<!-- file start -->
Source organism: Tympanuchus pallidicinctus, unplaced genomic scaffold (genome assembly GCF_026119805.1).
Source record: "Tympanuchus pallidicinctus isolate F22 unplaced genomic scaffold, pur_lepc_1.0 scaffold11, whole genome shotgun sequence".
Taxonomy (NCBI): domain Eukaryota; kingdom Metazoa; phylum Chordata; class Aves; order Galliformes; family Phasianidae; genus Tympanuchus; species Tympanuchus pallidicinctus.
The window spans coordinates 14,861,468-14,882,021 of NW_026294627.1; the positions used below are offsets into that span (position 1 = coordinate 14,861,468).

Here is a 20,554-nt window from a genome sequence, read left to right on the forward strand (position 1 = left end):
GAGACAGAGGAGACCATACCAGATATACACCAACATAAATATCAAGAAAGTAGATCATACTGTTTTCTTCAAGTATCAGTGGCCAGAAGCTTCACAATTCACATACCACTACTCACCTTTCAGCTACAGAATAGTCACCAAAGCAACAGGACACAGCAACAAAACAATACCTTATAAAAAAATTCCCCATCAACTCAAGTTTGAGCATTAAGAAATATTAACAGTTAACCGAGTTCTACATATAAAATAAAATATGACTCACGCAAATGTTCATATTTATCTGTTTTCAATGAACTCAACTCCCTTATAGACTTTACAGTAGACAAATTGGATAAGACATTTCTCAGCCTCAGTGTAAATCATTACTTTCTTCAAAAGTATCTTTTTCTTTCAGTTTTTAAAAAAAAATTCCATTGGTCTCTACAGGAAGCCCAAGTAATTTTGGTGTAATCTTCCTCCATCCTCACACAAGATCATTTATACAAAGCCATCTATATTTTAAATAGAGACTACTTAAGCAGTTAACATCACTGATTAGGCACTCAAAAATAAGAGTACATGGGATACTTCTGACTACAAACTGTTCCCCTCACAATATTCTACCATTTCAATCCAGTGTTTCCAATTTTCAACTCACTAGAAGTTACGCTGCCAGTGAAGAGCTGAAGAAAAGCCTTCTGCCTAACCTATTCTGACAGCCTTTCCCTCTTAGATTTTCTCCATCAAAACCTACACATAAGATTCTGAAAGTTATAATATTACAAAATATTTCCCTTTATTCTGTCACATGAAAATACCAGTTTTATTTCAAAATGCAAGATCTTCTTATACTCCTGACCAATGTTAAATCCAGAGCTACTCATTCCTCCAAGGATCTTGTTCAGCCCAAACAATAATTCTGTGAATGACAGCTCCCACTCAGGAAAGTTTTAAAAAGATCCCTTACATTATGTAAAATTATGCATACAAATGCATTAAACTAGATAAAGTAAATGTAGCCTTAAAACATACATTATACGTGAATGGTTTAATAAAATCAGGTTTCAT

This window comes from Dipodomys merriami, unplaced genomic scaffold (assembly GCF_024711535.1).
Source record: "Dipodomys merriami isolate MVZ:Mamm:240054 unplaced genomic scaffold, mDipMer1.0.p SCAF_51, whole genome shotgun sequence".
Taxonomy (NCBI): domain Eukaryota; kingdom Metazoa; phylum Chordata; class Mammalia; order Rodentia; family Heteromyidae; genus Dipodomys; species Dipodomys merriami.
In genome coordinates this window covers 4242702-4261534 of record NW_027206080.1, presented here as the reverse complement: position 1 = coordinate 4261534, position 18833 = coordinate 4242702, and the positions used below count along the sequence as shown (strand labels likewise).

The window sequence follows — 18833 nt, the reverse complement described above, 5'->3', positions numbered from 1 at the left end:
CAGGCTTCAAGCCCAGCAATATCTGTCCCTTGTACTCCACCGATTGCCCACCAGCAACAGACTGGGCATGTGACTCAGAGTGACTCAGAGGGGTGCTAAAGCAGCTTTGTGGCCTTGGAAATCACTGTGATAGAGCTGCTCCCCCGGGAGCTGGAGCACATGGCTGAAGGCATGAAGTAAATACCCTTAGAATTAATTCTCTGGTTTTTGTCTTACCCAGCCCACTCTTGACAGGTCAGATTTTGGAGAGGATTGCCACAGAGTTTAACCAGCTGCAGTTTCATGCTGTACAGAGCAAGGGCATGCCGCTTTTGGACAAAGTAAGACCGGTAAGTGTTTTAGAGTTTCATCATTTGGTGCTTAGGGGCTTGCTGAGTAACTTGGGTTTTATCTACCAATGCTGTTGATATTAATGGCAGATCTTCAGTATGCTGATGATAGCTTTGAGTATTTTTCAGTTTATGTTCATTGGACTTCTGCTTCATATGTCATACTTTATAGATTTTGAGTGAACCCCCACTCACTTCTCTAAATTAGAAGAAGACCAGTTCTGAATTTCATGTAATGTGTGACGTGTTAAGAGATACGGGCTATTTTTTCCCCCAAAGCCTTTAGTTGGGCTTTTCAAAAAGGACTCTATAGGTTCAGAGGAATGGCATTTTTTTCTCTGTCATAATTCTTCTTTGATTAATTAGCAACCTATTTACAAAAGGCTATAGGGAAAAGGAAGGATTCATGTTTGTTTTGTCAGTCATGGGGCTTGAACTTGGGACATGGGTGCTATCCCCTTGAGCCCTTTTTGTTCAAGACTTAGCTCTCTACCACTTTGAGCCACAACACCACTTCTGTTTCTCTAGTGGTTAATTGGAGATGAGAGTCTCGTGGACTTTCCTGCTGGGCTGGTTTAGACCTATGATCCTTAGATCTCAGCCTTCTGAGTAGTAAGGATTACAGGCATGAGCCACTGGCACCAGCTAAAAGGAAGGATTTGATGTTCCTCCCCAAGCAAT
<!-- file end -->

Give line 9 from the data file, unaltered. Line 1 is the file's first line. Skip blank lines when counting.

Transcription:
Taxonomy (NCBI): domain Eukaryota; kingdom Metazoa; phylum Chordata; class Mammalia; order Rodentia; family Heteromyidae; genus Dipodomys; species Dipodomys merriami.